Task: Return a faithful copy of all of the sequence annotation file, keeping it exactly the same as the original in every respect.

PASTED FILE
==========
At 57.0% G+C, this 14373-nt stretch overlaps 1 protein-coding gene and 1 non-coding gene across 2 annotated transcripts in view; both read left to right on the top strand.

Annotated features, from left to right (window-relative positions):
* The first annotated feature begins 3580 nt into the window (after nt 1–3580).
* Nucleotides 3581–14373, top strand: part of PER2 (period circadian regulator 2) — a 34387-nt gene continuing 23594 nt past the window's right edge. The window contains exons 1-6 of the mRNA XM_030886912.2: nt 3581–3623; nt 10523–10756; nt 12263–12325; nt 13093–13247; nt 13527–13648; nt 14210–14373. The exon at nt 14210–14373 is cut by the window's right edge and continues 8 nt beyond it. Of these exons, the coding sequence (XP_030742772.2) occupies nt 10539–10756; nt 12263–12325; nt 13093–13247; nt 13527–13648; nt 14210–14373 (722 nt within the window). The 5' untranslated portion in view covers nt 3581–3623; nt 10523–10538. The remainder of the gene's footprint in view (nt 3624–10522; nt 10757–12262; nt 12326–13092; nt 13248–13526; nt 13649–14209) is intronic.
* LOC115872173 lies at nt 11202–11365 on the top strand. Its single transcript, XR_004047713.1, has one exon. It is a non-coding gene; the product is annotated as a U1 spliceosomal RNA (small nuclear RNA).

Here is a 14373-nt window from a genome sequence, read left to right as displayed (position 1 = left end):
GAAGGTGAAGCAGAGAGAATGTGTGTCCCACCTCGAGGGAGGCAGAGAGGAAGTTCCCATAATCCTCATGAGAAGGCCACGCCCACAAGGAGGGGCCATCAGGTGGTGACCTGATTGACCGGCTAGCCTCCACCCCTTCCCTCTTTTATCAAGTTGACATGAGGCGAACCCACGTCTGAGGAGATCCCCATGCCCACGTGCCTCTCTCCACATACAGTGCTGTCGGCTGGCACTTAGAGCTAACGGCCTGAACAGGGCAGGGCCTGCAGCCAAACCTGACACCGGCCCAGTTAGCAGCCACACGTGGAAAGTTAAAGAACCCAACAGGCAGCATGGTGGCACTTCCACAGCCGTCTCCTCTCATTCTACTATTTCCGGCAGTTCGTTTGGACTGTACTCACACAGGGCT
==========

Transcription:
At 57.0% G+C, this 14373-nt stretch overlaps 1 protein-coding gene and 1 non-coding gene across 2 annotated transcripts in view; both read left to right on the top strand.

Annotated features, from left to right (window-relative positions):
* The first annotated feature begins 3580 nt into the window (after nt 1–3580).
* Nucleotides 3581–14373, top strand: part of PER2 (period circadian regulator 2) — a 34387-nt gene continuing 23594 nt past the window's right edge. The window contains exons 1-6 of the mRNA XM_030886912.2: nt 3581–3623; nt 10523–10756; nt 12263–12325; nt 13093–13247; nt 13527–13648; nt 14210–14373. The exon at nt 14210–14373 is cut by the window's right edge and continues 8 nt beyond it. Of these exons, the coding sequence (XP_030742772.2) occupies nt 10539–10756; nt 12263–12325; nt 13093–13247; nt 13527–13648; nt 14210–14373 (722 nt within the window). The 5' untranslated portion in view covers nt 3581–3623; nt 10523–10538. The remainder of the gene's footprint in view (nt 3624–10522; nt 10757–12262; nt 12326–13092; nt 13248–13526; nt 13649–14209) is intronic.
* LOC115872173 lies at nt 11202–11365 on the top strand. Its single transcript, XR_004047713.1, has one exon. It is a non-coding gene; the product is annotated as a U1 spliceosomal RNA (small nuclear RNA).

Here is a 14373-nt window from a genome sequence, read left to right as displayed (position 1 = left end):
GAAGGTGAAGCAGAGAGAATGTGTGTCCCACCTCGAGGGAGGCAGAGAGGAAGTTCCCATAATCCTCATGAGAAGGCCACGCCCACAAGGAGGGGCCATCAGGTGGTGACCTGATTGACCGGCTAGCCTCCACCCCTTCCCTCTTTTATCAAGTTGACATGAGGCGAACCCACGTCTGAGGAGATCCCCATGCCCACGTGCCTCTCTCCACATACAGTGCTGTCGGCTGGCACTTAGAGCTAACGGCCTGAACAGGGCAGGGCCTGCAGCCAAACCTGACACCGGCCCAGTTAGCAGCCACACGTGGAAAGTTAAAGAACCCAACAGGCAGCATGGTGGCACTTCCACAGCCGTCTCCTCTCATTCTACTATTTCCGGCAGTTCGTTTGGACTGTACTCACACAGGGCT